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Originally Posted by BSUmp16 View Post
Look, the post may be uninteresting, and I'll concede I came across as patronizing; but I'm not wrong, let along gloriously wrong.
The rules contradict each other (or, more accurately, entail a contradiction). 6.05j applies to the batter, and 7.01 applies to all runners, including the batter-runner.

The former says that the batter is safe unless the ball beats him, and the latter says that he's out unless he beats the ball. This conflict is one of the better-known problems with OBR.

Your implicit contention that 7.01 does not apply to the batter-runner, with its implication that the BR is not a runner, is not supported by the text of the rule.
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Old Tue Jun 14, 2011, 04:02pm
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Originally Posted by mbyron View Post
The former says that the batter is safe unless the ball beats him,
As much as I hate to join this,

The former says he's safe when he touches it before he is out.

The latter indicates one of the ways he can be out.

The "conflict" in the rules was between the BR at first and runners forced to another base. One rule had "the tie goes to the runner" and the other had "the tie goes to the defense." Now the rules have been changed so both agree that the "tie goes to the runner."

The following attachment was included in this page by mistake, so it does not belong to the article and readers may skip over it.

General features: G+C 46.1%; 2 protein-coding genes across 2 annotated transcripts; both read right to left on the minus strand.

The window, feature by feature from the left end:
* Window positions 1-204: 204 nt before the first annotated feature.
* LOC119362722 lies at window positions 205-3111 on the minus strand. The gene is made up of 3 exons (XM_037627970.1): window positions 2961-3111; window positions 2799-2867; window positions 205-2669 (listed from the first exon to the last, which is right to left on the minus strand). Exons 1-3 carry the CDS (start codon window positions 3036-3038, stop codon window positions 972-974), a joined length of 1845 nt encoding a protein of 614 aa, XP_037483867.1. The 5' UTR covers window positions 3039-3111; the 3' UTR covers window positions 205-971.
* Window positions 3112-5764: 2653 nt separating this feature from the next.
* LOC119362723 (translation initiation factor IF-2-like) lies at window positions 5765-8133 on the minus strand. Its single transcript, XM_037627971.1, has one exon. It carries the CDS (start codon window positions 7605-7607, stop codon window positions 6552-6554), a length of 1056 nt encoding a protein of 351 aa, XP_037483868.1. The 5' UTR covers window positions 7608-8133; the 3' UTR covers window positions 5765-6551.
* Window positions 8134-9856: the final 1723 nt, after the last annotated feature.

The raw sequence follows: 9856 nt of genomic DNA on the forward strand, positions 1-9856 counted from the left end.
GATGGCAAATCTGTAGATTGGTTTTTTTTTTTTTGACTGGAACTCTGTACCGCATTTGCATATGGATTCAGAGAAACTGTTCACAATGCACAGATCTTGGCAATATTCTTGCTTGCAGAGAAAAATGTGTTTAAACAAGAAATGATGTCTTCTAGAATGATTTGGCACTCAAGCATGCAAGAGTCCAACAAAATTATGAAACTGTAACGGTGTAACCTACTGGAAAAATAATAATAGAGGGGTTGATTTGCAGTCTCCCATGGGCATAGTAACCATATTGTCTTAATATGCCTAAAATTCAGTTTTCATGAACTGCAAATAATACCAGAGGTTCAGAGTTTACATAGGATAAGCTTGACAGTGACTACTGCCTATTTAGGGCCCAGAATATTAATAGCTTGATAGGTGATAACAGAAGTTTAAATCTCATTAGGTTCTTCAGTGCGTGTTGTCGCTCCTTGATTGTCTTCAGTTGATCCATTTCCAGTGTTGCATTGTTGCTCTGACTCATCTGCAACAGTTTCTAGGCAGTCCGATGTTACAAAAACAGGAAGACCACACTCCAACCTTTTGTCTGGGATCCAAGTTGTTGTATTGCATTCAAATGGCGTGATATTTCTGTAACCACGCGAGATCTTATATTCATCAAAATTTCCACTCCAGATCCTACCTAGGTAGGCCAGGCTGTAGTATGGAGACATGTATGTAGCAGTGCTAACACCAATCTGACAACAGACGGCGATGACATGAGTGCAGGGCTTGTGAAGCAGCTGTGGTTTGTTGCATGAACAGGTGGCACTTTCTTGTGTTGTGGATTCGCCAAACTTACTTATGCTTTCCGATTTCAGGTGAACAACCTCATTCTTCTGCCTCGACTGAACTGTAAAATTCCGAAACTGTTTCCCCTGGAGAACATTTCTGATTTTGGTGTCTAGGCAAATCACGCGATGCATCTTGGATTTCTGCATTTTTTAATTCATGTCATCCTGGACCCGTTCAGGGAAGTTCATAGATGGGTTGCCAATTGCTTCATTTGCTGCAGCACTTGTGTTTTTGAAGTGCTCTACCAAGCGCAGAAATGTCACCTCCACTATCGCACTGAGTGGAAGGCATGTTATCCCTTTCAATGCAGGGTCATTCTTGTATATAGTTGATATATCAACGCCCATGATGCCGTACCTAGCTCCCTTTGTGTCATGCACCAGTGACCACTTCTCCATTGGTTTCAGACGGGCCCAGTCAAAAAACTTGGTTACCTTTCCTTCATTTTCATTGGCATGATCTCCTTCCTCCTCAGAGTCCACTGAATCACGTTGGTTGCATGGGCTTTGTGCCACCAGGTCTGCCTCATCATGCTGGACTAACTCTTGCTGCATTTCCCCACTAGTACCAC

None of this changes how we (should) umpire.
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Old Wed Jun 15, 2011, 08:27am
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Originally Posted by bob jenkins View Post
As much as I hate to join this,

The former says he's safe when he touches it before he is out.

The latter indicates one of the ways he can be out.

The "conflict" in the rules was between the BR at first and runners forced to another base. One rule had "the tie goes to the runner" and the other had "the tie goes to the defense." Now the rules have been changed so both agree that the "tie goes to the runner."

None of this changes how we (should) umpire.
I'm not doubting you but what rule has been changed to make the rules line up with "tie goes to the runner"

-Josh
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Old Wed Jun 15, 2011, 10:19am
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Originally Posted by jdmara View Post
I'm not doubting you but what rule has been changed to make the rules line up with "tie goes to the runner"

-Josh


6.05j and 7.08e now read the same -- a runner is out if he is tagged *before* he touches the base. Since a tie is not "before", the runner is safe if there is a tie.

One of those said "a runner is out if he fails to touch the base before it is tagged." So, here, a tag meant an out.